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Wednesday, September 12, 2007

Veni, Vidi, but not Vici!

Why is the suddenly pro-active Pakistan Supreme Court deafeningly silent on this? The justices under Chief Justice Iftikhar Chaudhary are taking suo moto notices on various issues but are tight lipped over this petition. Again, why?

By all accounts there will be elections shortly. Does the nation not have a right to know before the elections, how the political parties were manipulated? Who maneuvered them? How much money passed into whose hands? Under what laws the ISI was structured?

A reinvigorated court is in every one's interest.

I have no illusions that once the opposition gains power they will, not stifle its powers. Both BB and NS and their cohorts have scores of cases against them. And despite a plethora of platitudes and all their coyness mixed with righteous indignation they have to answer the nation for the gross mismanagement, corruption and even murders when they were in power.

In We never learn from history – 10 - Ardeshir Cowasjee wrote:

Now let us revert to an old but currently vital subject. In June 1996, after the Mehran Bank/ISI scam had been revealed in the National Assembly, retired Air Marshal Asghar Khan wrote a letter to Chief Justice of Pakistan Sajjad Ali Shah asking him to initiate legal proceedings against the former chief of army staff General Mirza Aslam Beg and the former head of the ISI, Lt General Asad Durrani.

Notice # 10? He has written eight other columns on the same subject beginning from #1 in July 21, 2002. (Could not find #9...perhaps Dawn missed it?) Here are the links.

#1-July 21, 2002
#2-Aug 04, 2002
#3- Aug 11, 2002
#4- Aug 18, 2002
#5 - Aug 25, 2002
#6 Aug 05, 2002
#7 Aug 12, 2007
#8- Aug 19, 2007
#10 - Sep 02,2007


Why did the judiciary not intervene in this extra-judicial action? - Aaman

veni, vidi, but not vici

In the chess game being played between the increasingly pro-active judiciary and an executive that gives off mixed signals, but has guns - the two protagonists are moving pawns and measuring each other.

The Rip van Judges of the SC realise that they can push the executive only to a certain limit.

The K(h)akistocracy also has begun to realise the limits of its interventions in national affairs.

Then there is the politically active ISI with its alleged dossiers on every Pakistani who is anybody in politics, media or business.

The judiciary will (seemingly) weigh in, pushing the envelope, as it had been doing lately, without rocking the boat. (read pushing Musharraf/Army to impose martial law or emergency.)


Nawaz Sharif has either seized the opportunity or missed the boat.

He badly fudged on three counts.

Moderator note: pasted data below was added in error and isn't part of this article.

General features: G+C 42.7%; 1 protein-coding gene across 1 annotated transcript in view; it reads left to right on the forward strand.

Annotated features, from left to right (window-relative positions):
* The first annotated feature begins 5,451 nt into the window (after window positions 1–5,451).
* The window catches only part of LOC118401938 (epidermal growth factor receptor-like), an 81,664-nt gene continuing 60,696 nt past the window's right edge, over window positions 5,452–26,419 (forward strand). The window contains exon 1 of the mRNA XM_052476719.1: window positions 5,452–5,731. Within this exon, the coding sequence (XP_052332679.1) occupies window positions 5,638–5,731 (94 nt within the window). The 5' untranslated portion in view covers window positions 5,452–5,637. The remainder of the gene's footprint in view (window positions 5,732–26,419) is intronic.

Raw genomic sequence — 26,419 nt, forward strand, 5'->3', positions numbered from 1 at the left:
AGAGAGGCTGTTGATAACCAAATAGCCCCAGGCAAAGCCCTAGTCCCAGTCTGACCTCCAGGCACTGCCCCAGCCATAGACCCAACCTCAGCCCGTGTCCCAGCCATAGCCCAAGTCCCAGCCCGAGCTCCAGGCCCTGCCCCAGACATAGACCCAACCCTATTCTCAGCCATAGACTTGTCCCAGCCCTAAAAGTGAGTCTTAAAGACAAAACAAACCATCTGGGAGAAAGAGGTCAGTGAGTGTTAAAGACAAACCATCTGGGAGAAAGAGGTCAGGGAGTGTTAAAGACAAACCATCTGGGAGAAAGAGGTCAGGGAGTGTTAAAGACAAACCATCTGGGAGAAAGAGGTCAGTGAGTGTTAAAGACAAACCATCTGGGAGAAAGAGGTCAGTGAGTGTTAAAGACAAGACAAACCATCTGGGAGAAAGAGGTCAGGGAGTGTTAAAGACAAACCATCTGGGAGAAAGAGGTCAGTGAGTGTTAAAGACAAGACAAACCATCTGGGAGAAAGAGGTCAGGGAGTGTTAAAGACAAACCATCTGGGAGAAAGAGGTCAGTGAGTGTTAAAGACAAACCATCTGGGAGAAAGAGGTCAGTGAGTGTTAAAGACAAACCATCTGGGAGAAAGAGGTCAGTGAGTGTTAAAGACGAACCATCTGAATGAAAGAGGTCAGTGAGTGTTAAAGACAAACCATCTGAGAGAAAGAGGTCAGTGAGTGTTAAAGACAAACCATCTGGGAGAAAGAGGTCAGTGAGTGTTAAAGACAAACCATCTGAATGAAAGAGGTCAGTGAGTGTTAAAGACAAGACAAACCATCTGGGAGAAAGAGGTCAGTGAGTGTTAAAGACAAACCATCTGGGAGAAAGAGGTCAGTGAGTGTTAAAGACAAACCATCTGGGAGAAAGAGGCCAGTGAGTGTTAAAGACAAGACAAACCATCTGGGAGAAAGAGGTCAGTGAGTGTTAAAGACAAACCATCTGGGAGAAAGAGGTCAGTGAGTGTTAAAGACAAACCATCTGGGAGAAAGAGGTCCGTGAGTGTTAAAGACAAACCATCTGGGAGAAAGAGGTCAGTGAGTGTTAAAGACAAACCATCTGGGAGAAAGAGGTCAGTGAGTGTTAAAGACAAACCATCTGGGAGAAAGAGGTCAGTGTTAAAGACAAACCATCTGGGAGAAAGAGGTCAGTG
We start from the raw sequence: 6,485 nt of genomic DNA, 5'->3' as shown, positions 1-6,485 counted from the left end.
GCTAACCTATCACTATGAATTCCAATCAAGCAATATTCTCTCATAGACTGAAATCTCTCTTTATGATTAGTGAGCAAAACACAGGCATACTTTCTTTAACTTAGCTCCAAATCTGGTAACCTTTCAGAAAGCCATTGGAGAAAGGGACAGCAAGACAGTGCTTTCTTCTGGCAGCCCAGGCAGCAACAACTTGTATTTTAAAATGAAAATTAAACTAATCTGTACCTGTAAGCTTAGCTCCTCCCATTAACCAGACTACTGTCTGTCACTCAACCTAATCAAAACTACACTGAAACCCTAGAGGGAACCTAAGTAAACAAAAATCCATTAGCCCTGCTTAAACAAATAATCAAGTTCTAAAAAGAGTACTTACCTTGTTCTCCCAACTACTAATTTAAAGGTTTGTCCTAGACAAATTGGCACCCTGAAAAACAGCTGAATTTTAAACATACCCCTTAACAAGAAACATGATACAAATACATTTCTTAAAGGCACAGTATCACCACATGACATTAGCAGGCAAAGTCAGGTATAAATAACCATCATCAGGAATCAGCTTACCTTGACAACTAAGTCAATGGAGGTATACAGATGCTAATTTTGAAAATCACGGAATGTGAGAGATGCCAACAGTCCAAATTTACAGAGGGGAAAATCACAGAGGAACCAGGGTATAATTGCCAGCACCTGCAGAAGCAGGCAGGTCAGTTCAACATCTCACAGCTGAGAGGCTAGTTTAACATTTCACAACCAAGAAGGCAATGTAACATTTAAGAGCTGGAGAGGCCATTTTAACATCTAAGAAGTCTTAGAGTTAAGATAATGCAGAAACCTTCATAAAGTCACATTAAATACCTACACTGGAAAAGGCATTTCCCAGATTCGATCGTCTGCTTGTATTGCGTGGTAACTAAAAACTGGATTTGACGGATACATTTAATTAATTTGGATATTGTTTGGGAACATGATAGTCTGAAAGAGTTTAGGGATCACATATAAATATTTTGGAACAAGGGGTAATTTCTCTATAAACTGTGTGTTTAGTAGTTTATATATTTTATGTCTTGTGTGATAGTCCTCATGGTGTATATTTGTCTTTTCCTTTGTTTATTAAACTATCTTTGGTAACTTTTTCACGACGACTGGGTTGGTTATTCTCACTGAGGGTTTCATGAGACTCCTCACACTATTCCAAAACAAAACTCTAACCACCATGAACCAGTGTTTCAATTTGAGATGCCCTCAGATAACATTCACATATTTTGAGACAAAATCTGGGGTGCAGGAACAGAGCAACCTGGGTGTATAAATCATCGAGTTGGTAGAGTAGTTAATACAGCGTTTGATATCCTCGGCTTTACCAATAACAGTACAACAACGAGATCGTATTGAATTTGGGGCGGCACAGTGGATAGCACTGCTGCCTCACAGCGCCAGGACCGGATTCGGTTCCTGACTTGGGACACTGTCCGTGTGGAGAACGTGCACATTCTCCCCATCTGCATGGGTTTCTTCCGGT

He had an agreement negotiated on his behalf by the late Lebanese President Rafiq Hariri (who agreed to do this on behalf of the then Crown Prince, and now King Abdullah of Saudi America) to seek his release from lifetime imprisonment in 2000. Nawaz Sharif signed the documents in which he promised to stay away from Pakistan and not take part in politics for ten years from that date. After signing this agreement, the then President Tarrar pardoned him and Nawaz Sharif readily abandoned most of his political associates in limbo and left for the Suroor Palace in Jeddah along with his brother Shehbaz and other family members in a Saudi jet.

Count One: He convened a conference of Opposition Parties in London in August where Bhutto's PPP finessed him. She had earlier seized the opportunity and benefited from her semi annual pilgrimages to the US over the last decade. The US Administration suddenly gave a green signal and every major TV and cable station and newspaper lined up outside her apartment to interview and project her as a moderate, liberal partner for Musharraf to share power with. Nawaz Sharif woke up and did too little too late to repair the perception in the US eyes as a softie with talibanesque sympathies. (There were reports towards the end of his second stint as PM, when he had two thirds majority in the parliament, that he was going to push through an amendment to the constitution declaring himself as Amir ul Momineen - that would be akin to Imam + Vilayat Faqih in the Iranian Constitution.)

Count Two: For seven long years he vehemently denied the existence of any agreement. Then two or three months back he started fudging and said to a media person that he had not signed any agreement with Musharraf (meaning Pakistan): then he hinted that the agreement was signed with a third party, which changed to a third country, which changed to a 'friendly' country. Then the duration of the agreement which the GoP claimed was for ten years, Sharif - a seasoned businessman, a former PM who had two shots at Premiership, two days before his departure for Pakistan claimed the duration was verbally agreed to for five years, not ten. All this fudging has puzzled and weakened his defenders in the media and in his party in Pakistan.

Count Three: (And this applies in equal measure to Benazir Bhutto also).The unchecked Rip Van Judges of the SC would be problematic for them both should they return to Pakistan and/or power in Pakistan. Both the major parties and their leaders have countless cases of abuse of power, corruption, murder, and extra judicial killings against them and their leaders. So a real independent judiciary would be an anathema for all the power players. If this scene plays out the Rip Van Judges know too well they will be silenced. (A trial balloon has already been floated: restrictng the CJ's tenure to 30 months.)

So, to answer you Aaman, the judges can only push the envelope so far. After all they have to play on the same chess board with the Army today as with NS or BB tomorrow.

Yes, it is all a game. The public? Did you say the public? What is Latin for who cares? quisnam blandior...desolo?


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